In 1997, Bill Head ("Head") contracted with PSI to construct and install an underground fuel storage system at his Silver Spur Truck Stop ("Silver Spur") in Pharr, Texas. PSI purchased a component part for the fuel tank from Titeflex Commercial Products ("Titeflex"). In October 2001, Head discovered that 20,000 gallons of fuel had seeped into the soil under the truck stop. Head attributed the damage to a leak in the fuel storage system and contacted PSI. PSI notified Mid-Continent of the fuel spill because PSI believed any resulting liability would be covered by the Policy. PSI and Mid-Continent theorized that a flex connector manufactured by Titeflex in the fuel tank was faulty.

Exh. 5 to PSI Motion, Mid-Continent Group Office Memorandum from Larry Liveringhouse to John Delaney, dated Feb. 25, 2002 [Doc. # 63-5], at 2.

See Exh. A6 to Mid-Continent Motion, Letter from Mark Barron to Titeflex Commercial Products, dated Jan. 22, 2002 [Doc. # 68-10].

Petroleum Sols., Inc. v. Head, 454 S.W.3d 482, 485 (Tex. 2014); see Exh. 5 to PSI Motion, Mid-Continent Group Office Memorandum from Larry Liveringhouse to John Delaney, dated Feb. 25, 2002 [Doc. # 63-5], at 2.

Exh. A2 to Mid-Continent Motion, Facsimile from Tom Barron to Jim Boam, dated Nov. 18, 2001 [Doc. # 68-6], at 2.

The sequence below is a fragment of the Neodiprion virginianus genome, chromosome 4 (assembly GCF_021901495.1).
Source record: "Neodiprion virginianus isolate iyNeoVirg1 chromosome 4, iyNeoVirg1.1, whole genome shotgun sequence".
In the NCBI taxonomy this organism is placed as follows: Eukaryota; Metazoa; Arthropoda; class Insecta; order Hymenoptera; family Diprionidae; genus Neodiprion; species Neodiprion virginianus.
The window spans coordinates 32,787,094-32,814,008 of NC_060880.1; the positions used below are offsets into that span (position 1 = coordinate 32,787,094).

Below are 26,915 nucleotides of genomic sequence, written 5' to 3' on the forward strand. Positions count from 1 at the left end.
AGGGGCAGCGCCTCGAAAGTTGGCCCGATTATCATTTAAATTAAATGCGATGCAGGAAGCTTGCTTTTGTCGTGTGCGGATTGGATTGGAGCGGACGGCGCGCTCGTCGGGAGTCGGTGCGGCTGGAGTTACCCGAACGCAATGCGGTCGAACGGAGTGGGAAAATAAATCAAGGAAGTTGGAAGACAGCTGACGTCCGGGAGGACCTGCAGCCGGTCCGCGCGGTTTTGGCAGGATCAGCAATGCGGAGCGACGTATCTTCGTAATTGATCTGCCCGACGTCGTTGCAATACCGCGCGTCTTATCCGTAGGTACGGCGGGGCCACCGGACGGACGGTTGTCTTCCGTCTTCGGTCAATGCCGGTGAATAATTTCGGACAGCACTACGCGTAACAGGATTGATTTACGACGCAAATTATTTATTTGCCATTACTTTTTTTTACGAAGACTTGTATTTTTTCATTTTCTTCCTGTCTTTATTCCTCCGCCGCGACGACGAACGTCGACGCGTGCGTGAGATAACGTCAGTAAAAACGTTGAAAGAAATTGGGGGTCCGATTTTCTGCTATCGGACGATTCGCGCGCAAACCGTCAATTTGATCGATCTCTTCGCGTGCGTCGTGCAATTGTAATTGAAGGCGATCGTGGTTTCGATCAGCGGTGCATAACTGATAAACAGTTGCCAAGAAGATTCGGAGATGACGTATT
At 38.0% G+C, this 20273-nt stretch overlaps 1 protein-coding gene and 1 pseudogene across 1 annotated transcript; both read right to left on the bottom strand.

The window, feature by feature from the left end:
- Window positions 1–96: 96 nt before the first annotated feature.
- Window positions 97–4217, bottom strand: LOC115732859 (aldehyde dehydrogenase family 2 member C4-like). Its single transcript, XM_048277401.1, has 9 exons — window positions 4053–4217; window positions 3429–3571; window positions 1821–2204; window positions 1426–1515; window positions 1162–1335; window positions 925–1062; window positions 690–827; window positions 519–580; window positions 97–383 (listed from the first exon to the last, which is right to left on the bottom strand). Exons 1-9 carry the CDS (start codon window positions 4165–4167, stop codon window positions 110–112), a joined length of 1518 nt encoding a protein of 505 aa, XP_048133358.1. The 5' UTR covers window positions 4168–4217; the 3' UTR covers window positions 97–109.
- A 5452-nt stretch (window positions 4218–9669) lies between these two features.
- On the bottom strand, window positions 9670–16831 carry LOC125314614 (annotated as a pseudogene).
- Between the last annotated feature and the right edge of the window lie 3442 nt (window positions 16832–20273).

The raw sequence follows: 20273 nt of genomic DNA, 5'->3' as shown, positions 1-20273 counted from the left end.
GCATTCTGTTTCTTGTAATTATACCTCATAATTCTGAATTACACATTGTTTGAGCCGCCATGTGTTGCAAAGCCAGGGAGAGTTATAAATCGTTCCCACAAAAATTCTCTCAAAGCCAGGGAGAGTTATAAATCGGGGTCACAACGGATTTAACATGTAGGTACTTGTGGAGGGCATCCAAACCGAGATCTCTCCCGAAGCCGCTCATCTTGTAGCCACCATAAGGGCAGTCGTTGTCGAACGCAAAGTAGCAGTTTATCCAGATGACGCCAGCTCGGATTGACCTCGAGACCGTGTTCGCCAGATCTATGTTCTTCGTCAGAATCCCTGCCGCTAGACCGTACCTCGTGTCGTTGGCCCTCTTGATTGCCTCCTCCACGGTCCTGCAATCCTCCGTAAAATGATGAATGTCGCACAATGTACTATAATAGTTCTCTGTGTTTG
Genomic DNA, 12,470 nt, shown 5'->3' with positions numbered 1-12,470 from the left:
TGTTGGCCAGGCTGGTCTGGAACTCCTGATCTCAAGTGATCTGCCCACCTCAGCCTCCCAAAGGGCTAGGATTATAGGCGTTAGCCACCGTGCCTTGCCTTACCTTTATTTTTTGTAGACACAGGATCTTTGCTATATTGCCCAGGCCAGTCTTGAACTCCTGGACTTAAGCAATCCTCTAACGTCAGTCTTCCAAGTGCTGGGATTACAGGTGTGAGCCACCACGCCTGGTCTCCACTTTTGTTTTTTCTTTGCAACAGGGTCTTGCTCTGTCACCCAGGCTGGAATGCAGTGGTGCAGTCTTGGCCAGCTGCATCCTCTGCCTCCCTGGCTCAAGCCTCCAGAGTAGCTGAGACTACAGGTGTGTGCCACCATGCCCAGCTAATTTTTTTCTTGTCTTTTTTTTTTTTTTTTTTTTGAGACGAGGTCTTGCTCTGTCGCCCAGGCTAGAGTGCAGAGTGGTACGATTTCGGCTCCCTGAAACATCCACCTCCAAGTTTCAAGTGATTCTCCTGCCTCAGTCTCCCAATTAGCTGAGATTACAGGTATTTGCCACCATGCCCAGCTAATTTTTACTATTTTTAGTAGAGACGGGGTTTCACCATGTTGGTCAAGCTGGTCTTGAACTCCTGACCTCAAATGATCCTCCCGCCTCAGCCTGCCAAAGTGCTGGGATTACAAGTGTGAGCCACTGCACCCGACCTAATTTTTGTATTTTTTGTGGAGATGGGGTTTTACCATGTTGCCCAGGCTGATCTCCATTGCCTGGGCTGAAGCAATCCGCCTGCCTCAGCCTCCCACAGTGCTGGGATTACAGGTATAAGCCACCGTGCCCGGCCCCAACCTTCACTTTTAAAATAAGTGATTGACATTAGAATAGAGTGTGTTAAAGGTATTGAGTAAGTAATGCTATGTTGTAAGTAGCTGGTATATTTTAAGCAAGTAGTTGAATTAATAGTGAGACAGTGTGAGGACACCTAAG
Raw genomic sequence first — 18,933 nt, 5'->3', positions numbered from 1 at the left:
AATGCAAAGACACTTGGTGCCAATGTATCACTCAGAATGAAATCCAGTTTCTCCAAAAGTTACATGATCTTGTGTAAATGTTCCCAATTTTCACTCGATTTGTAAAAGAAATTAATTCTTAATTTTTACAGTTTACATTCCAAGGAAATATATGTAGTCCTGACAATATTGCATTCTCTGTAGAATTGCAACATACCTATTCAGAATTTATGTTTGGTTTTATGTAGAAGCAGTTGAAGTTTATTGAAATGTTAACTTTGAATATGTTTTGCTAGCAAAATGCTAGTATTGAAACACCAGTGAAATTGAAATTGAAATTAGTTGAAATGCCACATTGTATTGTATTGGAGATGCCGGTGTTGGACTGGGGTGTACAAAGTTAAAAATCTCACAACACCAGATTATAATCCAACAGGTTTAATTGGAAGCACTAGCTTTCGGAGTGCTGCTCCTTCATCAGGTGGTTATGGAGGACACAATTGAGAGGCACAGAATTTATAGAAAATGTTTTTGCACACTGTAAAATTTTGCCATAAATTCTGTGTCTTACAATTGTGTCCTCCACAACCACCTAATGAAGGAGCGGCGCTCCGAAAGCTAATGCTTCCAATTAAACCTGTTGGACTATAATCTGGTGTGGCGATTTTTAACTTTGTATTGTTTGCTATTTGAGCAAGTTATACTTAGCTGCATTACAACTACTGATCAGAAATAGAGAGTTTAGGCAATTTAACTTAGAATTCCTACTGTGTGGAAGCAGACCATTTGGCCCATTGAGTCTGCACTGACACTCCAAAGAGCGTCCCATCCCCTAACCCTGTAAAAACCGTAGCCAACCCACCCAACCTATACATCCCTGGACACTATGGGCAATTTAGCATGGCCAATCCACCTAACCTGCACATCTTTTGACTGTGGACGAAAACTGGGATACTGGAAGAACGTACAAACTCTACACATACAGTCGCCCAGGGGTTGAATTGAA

Exh. 5 to PSI Motion, Mid-Continent Group Office Memorandum from Larry Liveringhouse to John Delaney, dated Feb. 25, 2002 [Doc. # 63-5], at 2.

Counsel was retained by Mid-Continent in 2002 to represent PSI in any potential litigation arising out of the fuel leak. Counsel submitted the flex connector to an expert for testing. The expert inspected the flex connector but found no conclusive evidence that the part was defective. The expert caused the flex connector to be stored in W.H. Laboratories' storage facility, which was torn down in 2006, causing the part to be lost.

Exh. 8 to PSI Motion, Letter from Elizabeth Neally to Steve Hintze, dated Oct. 21, 2002 [Doc. # 63-10], at 1.

Exh. A9 to Mid-Continent Motion, Letter from Elizabeth Neally to Steve Hintze, dated Apr. 9, 2002 [Doc. # 68-13], at ECF page 3.

See Exh. 15 to PSI Motion, Letter from John Delaney to Robert Bryant, dated Sept. 26, 2006 [Doc. # 63-17]; Exh. 16 to PSI Motion, Letter from Robert Bryant to Victor Vicinaiz, dated Sept. 26, 2006 [Doc. # 63-18].

B. The State Court Litigation